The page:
Voters to decide on community board term limits



View of Hudson Yards construction, one of the projects Community Board 4 must discuss. Photo: Sophia Ahmadi.

The mayoral commission’s official city charter proposals include putting the controversial issue of community board term limits on the November agenda. While the resolution was initially suggested as part of an effort to enhance diversity among the city’s community boards, the decision to include it on the public ballot has drawn criticism from boards across Manhattan – where some members have served for decades – and from the borough president. 

In a letter to the chair of the New York City Charter Revision Commission, Manhattan Borough President Gale Brewer, along with three of the four other borough presidents — Queens, Bronx and Staten Island — expressed concerns regarding the new proposal, which if approved would replace open tenure with a limit of four two-year terms.

Proponents of the proposal have expressed concern over repeated reappointments and board member demographics that do not reflect the communities they serve. A preliminary staff report released by the mayoral commission earlier this summer proposed term limits as a solution – but critics say it would achieve diversity at the expense of needed expertise.

Charged with the appointment of 59 community boards, the borough presidents, excluding Brooklyn, wrote of the “unintended negative consequences on community participation and engagement, especially in the land use context” that the initiative would have. “Forcing a mandatory ‘brain drain’ on our community boards,” they wrote, “can only weaken their ability to serve as advocates for neighborhood concerns.”

Citing both Hudson Park and Hudson Yards development projects, Manhattan Borough President Brewer argued the invaluable nature of a long-term perspective. “When there’s a big development, and everybody wants to build, it’s really important to have somebody on that board who knows what the development is supposed to be and what people have said in the past,” she said in a phone call.

She said that turnover is already an integral part of the process. Manhattan has seen over a 60% change across its 12 boards since she came into office in 2014. Currently, members who wish to extend their tenure on the board are required to fill out a re-application form and are subject to the same process as prospective members, though they are automatically granted interviews. “We try to keep people on if they are doing a good job. I don’t take everybody off, because then we won’t have any institutional memory,” she said.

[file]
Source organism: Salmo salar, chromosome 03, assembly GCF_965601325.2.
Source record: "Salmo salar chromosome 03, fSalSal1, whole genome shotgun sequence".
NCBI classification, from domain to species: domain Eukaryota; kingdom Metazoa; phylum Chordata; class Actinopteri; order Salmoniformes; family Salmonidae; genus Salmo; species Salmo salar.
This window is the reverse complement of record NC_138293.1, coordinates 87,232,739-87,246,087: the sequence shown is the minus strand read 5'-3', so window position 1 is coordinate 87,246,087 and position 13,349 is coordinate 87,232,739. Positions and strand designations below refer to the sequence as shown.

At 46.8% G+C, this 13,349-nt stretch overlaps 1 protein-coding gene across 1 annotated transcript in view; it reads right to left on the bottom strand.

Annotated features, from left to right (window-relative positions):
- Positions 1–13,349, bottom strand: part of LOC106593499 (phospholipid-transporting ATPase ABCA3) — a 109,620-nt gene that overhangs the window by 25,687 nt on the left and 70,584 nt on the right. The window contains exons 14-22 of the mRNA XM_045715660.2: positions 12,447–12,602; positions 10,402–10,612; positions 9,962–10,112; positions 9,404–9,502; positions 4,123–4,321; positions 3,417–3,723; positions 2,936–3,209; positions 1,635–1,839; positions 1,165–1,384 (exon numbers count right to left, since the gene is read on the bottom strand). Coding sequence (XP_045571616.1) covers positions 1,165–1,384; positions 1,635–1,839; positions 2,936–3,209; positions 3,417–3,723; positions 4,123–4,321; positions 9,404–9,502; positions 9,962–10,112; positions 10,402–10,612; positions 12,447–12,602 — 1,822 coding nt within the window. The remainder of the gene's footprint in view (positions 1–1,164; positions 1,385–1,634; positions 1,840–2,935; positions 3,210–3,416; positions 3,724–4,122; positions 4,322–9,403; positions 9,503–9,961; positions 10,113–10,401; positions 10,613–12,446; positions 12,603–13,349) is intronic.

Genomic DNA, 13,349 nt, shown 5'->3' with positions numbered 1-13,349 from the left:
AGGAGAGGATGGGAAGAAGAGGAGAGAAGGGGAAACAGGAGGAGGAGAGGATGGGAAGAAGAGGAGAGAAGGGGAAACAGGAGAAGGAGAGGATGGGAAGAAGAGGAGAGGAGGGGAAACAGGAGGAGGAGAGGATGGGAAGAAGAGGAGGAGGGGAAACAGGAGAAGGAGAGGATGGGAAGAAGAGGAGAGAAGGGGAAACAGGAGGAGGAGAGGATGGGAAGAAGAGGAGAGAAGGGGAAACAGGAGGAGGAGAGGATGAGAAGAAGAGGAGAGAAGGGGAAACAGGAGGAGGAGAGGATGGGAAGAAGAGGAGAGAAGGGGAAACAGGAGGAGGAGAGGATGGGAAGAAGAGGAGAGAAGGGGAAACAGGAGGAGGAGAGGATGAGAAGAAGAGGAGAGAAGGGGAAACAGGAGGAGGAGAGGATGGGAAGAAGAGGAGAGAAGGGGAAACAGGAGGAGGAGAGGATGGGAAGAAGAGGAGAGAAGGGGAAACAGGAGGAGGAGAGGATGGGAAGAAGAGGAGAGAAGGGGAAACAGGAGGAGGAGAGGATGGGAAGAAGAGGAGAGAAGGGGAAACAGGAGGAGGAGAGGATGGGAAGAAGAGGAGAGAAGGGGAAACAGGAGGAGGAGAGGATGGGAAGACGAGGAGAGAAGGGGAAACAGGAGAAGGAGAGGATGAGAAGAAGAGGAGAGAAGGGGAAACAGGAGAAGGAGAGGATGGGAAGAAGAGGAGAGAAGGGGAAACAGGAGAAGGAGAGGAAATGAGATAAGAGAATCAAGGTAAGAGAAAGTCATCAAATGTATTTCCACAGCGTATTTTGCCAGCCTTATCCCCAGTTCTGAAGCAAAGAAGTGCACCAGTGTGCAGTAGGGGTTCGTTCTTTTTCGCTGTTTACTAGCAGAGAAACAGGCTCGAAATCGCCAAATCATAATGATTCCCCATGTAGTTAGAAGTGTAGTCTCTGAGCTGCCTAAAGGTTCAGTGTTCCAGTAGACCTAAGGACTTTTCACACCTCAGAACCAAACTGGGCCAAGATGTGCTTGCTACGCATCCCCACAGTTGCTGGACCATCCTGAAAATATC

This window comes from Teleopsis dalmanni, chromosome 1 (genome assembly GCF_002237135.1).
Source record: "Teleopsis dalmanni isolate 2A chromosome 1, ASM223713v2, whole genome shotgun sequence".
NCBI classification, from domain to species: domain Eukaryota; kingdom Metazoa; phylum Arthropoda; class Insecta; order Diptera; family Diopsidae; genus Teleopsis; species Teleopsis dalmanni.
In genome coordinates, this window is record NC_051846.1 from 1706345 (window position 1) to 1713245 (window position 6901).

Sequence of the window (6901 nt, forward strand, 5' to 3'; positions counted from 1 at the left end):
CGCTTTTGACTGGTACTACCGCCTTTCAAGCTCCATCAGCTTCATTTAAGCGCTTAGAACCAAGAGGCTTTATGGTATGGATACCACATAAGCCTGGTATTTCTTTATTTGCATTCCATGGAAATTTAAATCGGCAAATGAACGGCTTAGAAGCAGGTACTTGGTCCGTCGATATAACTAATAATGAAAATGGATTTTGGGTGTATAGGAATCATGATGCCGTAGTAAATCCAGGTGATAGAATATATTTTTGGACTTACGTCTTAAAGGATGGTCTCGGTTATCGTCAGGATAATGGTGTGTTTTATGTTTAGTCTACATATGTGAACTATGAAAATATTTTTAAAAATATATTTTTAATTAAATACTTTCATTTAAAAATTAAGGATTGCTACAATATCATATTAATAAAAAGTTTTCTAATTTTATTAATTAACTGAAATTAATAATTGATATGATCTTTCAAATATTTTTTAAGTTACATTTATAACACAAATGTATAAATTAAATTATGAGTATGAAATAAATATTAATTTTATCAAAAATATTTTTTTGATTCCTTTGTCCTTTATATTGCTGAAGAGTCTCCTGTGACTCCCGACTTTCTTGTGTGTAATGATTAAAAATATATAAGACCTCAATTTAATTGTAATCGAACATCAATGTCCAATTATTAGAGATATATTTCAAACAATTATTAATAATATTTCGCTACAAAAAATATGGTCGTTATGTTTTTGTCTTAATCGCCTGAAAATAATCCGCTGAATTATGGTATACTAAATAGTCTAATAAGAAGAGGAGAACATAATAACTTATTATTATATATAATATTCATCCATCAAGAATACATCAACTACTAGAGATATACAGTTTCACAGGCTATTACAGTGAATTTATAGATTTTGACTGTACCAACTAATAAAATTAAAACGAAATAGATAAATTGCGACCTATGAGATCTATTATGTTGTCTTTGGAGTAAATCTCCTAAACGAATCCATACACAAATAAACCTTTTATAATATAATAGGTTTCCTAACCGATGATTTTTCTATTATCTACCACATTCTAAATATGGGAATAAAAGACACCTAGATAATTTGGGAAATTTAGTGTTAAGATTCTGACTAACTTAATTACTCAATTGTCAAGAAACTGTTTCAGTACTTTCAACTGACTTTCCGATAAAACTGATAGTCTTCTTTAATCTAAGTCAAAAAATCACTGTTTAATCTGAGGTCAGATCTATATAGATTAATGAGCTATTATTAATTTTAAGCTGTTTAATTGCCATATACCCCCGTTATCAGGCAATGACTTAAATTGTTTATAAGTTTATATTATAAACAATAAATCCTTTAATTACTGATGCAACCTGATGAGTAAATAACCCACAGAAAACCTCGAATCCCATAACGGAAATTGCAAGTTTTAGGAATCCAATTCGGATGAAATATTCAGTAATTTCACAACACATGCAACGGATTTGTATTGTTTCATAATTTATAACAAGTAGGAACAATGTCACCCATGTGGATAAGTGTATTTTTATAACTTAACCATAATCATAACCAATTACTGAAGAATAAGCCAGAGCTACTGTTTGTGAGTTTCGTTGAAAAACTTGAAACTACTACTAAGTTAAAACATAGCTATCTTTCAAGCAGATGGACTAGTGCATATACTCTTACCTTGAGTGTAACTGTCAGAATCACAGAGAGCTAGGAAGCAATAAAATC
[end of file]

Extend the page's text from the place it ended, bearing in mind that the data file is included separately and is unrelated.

City Council member Ben Kallos disagrees. Kallos, a proponent of term limits since 2014, has testified at all of the hearings regarding this year’s city charter revision. In a written statement to the commission he said that limits “create a culture of getting things done and foster mentoring and the passing on of institutional memory.” Kallos, like other city council representatives, is partially responsible for nominating half of the community board members within his assigned district (5), though the borough presidents retain final approval of elected members.

The commission’s timing has also sparked criticism. There were only two months to address the concerns regarding the proposal, and most of the boards were absent during the summer.

The proposals were approved despite letters from several boards urging that the ballot language be reconsidered. The public will now decide on election day.

Burt Lazarin, chair of Community Board 4, agrees with Brewer on the need to maintain internal expertise. In a written statement he said that limits “would minimize the institutional knowledge of the boards and therefore weaken the board’s ability (to) effectively plan for their community.” Lazarin, who specializes in land use issues, has been serving on his community board for over 13 years and was appointed chair in 2018. “CB4 leadership will continue to discuss how CB4 can best educate the public on this issue in the upcoming months” he said.

Miguel Acevedo, 58, president of the Fulton Houses Tenant’s Association in Chelsea, has advocated affordable public housing for over a decade and has witnessed the effects of long-term board members in an area where land use issues are rife. “The expertise of the people that have been on the board for so many years is right on target,” he said. “Why eliminate something that’s been there forever, without giving the benefit of the doubt to the community speaking up. What’s in place, if it isn’t broken, don’t try and fix it.”

While Acevedo admits that the make-up of the board in his community is not an accurate reflection of the district’s wider demographics, he points out that its members “make sure that representation by them is to benefit all. We should be aware of what role they play to defend and support us, ” he said.

He advises critics to reach out and establish a dialogue with the board. “You need to be more involved and let them hear your opinions for them to understand where you’re coming from,” he said.